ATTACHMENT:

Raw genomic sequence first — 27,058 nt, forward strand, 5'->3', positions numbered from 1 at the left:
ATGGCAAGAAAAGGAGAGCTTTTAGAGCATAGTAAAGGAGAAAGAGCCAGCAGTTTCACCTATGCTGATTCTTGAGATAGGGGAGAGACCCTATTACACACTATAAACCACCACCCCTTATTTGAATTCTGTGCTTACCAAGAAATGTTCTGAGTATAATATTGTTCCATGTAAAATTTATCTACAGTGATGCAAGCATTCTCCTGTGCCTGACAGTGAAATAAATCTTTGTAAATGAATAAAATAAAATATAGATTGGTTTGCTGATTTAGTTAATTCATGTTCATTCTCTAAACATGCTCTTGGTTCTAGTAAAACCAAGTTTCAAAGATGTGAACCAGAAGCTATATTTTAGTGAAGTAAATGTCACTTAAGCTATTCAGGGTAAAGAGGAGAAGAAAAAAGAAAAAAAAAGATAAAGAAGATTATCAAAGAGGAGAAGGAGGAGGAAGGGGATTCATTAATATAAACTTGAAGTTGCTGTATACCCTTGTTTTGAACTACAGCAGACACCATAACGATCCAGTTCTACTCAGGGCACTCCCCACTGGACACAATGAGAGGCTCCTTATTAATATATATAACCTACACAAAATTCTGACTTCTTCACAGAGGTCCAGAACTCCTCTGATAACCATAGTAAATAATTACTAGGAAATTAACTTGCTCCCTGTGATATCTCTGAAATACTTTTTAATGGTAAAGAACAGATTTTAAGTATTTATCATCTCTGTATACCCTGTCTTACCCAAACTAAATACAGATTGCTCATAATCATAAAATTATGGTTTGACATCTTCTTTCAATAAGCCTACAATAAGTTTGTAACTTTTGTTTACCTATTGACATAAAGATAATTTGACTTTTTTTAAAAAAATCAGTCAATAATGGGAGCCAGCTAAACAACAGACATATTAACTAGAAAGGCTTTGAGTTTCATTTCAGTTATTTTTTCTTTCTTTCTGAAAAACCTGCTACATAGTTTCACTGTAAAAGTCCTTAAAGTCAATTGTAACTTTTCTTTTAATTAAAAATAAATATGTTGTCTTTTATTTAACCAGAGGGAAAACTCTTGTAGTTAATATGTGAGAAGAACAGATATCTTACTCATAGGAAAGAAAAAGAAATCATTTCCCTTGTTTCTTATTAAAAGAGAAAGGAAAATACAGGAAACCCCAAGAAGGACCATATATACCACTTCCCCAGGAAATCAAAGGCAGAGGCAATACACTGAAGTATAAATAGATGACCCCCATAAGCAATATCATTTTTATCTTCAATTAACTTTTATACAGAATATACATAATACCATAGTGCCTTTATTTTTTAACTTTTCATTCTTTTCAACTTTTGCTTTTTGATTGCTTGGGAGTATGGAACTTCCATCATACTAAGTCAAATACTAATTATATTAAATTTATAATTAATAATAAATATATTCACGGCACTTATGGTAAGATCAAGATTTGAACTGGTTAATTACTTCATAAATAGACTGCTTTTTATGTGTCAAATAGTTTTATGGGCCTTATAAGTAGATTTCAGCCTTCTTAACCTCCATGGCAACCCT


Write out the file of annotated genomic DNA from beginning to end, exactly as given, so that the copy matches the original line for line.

Raw genomic sequence first — 27,058 nt, forward strand, 5'->3', positions numbered from 1 at the left:
ATGGCAAGAAAAGGAGAGCTTTTAGAGCATAGTAAAGGAGAAAGAGCCAGCAGTTTCACCTATGCTGATTCTTGAGATAGGGGAGAGACCCTATTACACACTATAAACCACCACCCCTTATTTGAATTCTGTGCTTACCAAGAAATGTTCTGAGTATAATATTGTTCCATGTAAAATTTATCTACAGTGATGCAAGCATTCTCCTGTGCCTGACAGTGAAATAAATCTTTGTAAATGAATAAAATAAAATATAGATTGGTTTGCTGATTTAGTTAATTCATGTTCATTCTCTAAACATGCTCTTGGTTCTAGTAAAACCAAGTTTCAAAGATGTGAACCAGAAGCTATATTTTAGTGAAGTAAATGTCACTTAAGCTATTCAGGGTAAAGAGGAGAAGAAAAAAGAAAAAAAAAGATAAAGAAGATTATCAAAGAGGAGAAGGAGGAGGAAGGGGATTCATTAATATAAACTTGAAGTTGCTGTATACCCTTGTTTTGAACTACAGCAGACACCATAACGATCCAGTTCTACTCAGGGCACTCCCCACTGGACACAATGAGAGGCTCCTTATTAATATATATAACCTACACAAAATTCTGACTTCTTCACAGAGGTCCAGAACTCCTCTGATAACCATAGTAAATAATTACTAGGAAATTAACTTGCTCCCTGTGATATCTCTGAAATACTTTTTAATGGTAAAGAACAGATTTTAAGTATTTATCATCTCTGTATACCCTGTCTTACCCAAACTAAATACAGATTGCTCATAATCATAAAATTATGGTTTGACATCTTCTTTCAATAAGCCTACAATAAGTTTGTAACTTTTGTTTACCTATTGACATAAAGATAATTTGACTTTTTTTAAAAAAATCAGTCAATAATGGGAGCCAGCTAAACAACAGACATATTAACTAGAAAGGCTTTGAGTTTCATTTCAGTTATTTTTTCTTTCTTTCTGAAAAACCTGCTACATAGTTTCACTGTAAAAGTCCTTAAAGTCAATTGTAACTTTTCTTTTAATTAAAAATAAATATGTTGTCTTTTATTTAACCAGAGGGAAAACTCTTGTAGTTAATATGTGAGAAGAACAGATATCTTACTCATAGGAAAGAAAAAGAAATCATTTCCCTTGTTTCTTATTAAAAGAGAAAGGAAAATACAGGAAACCCCAAGAAGGACCATATATACCACTTCCCCAGGAAATCAAAGGCAGAGGCAATACACTGAAGTATAAATAGATGACCCCCATAAGCAATATCATTTTTATCTTCAATTAACTTTTATACAGAATATACATAATACCATAGTGCCTTTATTTTTTAACTTTTCATTCTTTTCAACTTTTGCTTTTTGATTGCTTGGGAGTATGGAACTTCCATCATACTAAGTCAAATACTAATTATATTAAATTTATAATTAATAATAAATATATTCACGGCACTTATGGTAAGATCAAGATTTGAACTGGTTAATTACTTCATAAATAGACTGCTTTTTATGTGTCAAATAGTTTTATGGGCCTTATAAGTAGATTTCAGCCTTCTTAACCTCCATGGCAACCCT